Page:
If you say you love your husband, what does that have to do with him? You’re just telling him who you are. You tell the story of how he’s handsome and fascinating and sexy, and you love your story about him. You’re projecting that he’s your story. And then when he doesn’t give you what you want, you may tell the story of how he’s mean, he’s controlling, he’s selfish–and what does that have to do with him? If my husband says, “I adore you,” I think, Good. I love that he thinks that I’m his sweet dream. How happy he must feel about that! If he were ever to come to me and say, “The sorriest day of my life was when I married you,” still, what would that have to do with me? He’d just be in a sad dream this time, and I might think, Oh, poor baby, he’s having a nightmare. I hope he wakes up soon. It’s not personal. How can it have anything to do with me? I love him, and if what he says about me isn’t true in my experience, I’ll ask him if there’s anything I can do for him. If I can do it, I will, and if it’s not honest for me, I won’t. He is left with his story.
No one will ever understand you. Realising this is freedom. No one will ever understand you–not once, not ever. Even at our most understanding, we can only understand our story of who you are. There’s no understanding here except your own.
If you don’t love another person, it hurts, because love is your very self. You can’t make yourself do it. But when you come to love yourself, you automatically love the other person. Just as you can’t make yourself love us, you can’t make yourself not love us. It’s all your projection.
When you truly love someone, a thought like “You should love me” just brings laughter to your heart. Can you hear the arrogance of that thought? “I don’t care whom you want to love. You should love me, and I’ll even trick you into it.” It’s the oppposite of love. If I think my husband should love me, I’m insane. Whose business is it whom he loves? His, of course. The turnarounds are all I need to know: I should love me, and I should love him. Let him love whomever he loves–he’s going to anyway. The story of whom someone should love keeps me from the awareness that I am what I’m seeking. It’s not his job to love me–it’s mine.
There’s nothing you can do with love. All you can do is experience it. That’s as intimate as you can ever be with another human being. You can hug him, you can kiss him, you can pack him up, take him home, cuddle him, feed him, give him your money, give him your life–and that’s not it. Love is nothing you can demonstrate or prove. It’s what you are. It’s not a doing, it can’t be “done”, it’s too vast to do anything with. As you open to the experience of love, it will kill who you think you are. It will have no other. It will kill anything in its way.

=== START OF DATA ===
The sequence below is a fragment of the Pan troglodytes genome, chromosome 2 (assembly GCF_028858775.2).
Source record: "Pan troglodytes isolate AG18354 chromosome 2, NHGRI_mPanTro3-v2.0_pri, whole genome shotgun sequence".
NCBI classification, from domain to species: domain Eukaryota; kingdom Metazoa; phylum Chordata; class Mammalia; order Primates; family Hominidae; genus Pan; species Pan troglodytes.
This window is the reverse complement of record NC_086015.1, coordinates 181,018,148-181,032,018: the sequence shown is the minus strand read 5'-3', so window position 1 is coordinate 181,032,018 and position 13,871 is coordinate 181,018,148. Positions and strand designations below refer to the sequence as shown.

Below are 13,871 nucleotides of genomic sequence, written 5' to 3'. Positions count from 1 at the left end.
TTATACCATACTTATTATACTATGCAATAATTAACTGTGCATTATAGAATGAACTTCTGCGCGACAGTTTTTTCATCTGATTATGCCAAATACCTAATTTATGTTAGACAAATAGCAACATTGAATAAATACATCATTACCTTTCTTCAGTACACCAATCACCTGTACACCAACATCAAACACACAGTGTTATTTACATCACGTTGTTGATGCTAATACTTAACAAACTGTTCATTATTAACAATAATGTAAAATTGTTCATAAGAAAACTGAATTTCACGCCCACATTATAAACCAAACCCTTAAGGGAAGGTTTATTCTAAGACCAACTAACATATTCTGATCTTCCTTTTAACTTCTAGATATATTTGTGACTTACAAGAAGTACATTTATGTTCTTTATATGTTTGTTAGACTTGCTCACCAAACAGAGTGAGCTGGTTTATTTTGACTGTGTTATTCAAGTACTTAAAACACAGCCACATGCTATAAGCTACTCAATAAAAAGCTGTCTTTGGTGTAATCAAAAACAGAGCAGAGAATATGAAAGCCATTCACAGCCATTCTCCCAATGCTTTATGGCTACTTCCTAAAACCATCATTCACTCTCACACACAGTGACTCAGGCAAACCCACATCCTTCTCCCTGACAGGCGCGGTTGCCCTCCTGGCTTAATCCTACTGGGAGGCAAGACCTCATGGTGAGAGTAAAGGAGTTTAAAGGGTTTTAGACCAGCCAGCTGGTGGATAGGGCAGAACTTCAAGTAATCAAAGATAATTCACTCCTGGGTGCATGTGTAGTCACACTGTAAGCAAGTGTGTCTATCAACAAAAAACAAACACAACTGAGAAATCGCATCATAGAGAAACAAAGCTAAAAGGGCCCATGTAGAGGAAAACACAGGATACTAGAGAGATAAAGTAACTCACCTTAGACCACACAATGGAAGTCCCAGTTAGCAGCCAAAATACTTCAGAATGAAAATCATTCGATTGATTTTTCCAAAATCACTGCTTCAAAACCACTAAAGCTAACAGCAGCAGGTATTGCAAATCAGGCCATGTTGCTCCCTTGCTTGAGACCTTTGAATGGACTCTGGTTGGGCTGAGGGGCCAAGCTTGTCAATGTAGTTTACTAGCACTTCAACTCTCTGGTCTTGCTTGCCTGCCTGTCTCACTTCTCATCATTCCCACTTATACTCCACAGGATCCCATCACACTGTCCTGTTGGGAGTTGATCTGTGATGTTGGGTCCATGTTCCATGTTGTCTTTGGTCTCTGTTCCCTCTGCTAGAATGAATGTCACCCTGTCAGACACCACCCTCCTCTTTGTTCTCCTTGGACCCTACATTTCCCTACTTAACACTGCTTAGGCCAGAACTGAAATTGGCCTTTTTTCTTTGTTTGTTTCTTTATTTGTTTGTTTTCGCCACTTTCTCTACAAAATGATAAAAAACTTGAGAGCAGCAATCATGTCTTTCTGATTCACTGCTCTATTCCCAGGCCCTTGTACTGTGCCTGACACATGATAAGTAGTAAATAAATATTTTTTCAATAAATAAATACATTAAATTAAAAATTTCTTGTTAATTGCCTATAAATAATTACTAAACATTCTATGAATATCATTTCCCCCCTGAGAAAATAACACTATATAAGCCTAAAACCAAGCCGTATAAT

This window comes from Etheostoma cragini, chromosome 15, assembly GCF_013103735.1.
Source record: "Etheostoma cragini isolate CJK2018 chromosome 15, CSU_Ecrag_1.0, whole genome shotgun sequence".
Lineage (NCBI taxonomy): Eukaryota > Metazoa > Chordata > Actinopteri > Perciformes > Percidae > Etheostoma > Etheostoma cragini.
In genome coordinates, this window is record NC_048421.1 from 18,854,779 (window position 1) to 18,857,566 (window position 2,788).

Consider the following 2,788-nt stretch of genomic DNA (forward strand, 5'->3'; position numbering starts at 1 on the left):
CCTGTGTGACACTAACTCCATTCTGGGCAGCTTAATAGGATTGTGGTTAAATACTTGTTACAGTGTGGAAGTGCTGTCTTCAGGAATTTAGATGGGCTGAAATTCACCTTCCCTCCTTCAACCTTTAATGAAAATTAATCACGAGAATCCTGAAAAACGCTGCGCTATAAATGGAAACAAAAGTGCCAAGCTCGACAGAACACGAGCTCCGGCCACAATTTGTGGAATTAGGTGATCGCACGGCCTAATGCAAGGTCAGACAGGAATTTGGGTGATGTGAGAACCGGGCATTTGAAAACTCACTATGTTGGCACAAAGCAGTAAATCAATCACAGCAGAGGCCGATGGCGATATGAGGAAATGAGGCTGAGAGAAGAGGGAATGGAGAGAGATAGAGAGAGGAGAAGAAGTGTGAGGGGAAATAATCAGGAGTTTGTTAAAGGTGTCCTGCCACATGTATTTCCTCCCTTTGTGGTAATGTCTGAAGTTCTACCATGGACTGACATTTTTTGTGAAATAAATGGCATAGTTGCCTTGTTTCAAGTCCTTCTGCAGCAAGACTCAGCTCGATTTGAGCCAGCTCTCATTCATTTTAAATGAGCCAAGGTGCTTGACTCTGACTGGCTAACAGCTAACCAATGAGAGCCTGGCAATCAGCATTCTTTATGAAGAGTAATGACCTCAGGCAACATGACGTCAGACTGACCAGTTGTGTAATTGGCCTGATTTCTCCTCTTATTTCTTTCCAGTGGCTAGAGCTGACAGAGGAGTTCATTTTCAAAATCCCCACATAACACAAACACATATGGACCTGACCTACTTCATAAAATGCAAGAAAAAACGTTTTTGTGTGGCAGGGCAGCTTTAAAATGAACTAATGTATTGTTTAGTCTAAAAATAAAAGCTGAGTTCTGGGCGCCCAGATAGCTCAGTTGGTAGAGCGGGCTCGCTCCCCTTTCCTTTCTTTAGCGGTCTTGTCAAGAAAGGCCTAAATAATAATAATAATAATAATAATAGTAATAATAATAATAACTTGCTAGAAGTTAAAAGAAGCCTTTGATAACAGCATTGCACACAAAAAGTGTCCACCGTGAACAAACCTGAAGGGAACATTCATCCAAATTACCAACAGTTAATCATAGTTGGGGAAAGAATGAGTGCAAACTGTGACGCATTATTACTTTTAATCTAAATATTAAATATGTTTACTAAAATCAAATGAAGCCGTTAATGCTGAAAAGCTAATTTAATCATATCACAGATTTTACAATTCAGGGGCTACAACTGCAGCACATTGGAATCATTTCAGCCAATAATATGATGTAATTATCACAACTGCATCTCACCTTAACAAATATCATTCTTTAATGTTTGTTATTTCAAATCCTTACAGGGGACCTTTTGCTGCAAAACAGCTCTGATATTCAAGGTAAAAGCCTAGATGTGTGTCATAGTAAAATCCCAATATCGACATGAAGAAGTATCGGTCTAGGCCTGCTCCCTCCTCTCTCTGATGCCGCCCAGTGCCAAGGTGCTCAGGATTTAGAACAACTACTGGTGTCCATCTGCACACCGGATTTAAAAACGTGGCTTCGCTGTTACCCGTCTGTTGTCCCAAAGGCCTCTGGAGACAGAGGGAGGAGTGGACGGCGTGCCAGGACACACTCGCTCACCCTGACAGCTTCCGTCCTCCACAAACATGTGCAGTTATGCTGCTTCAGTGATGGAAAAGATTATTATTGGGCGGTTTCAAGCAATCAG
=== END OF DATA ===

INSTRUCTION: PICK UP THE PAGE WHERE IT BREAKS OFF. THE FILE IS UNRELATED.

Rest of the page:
Once you give yourself to love, you lose your whole world as you perceive it. Love leaves nothing but itself. It’s totally greedy; it has to include it all; it will not leave out even a shadow of itself. And everything else falls away, and you’re like a tree losing its leaves in autumn, so beautifully. Our pain is in denying love. A boundary is an act of selfishness. There’s nothing you wouldn’t give to anyone if you weren’t afraid. Of course, you can’t be generous ahead of your time. But when you meet your thoughts with understanding, you discover that there’s nothing to lose. So eventually there’s no attempt at protection. Giving everything you have becomes a priviledge.
The only true love affair is the one with yourself. I am married to me, and that’s what I project onto everyone. I love you with all my heart; you don’t even have to participate, so there’s no motive in “I love you”. Isn’t that fine? I can love you completely, and you have nothing to do with it. There’s nothing you can do to keep me from the intimacy that I experience with you.
When I say “I love you”, it’s self love. There’s no personality talking: I’m only talking to myself. Love is so self-absorbed that it leaves no room for any other. It’s self-consuming, always. There’s not a molecule separate from itself. In the apparent world of duality, people are going to see it as a you and a me, but in reality there is only one. And even that isn’t true.
The voice within is what I’m married to. All marriage is a metaphor for that marriage. When I make a commitment, it’s to my own truth and there’s no higher or lower. “Will you have this man to be your husband?” “I will. And I may change my mind.” That’s as good as it gets. I’m married only to God–reality. That’s where my commitment is. It can’t be to a particular person. And my husband wouldn’t want it any other way.
Unless you marry the truth, there is no real marriage. Marry yourself and you have married us. We are you. That’s the cosmic joke.
*Excepts from A Thousand Names for Joy by Byron Katie*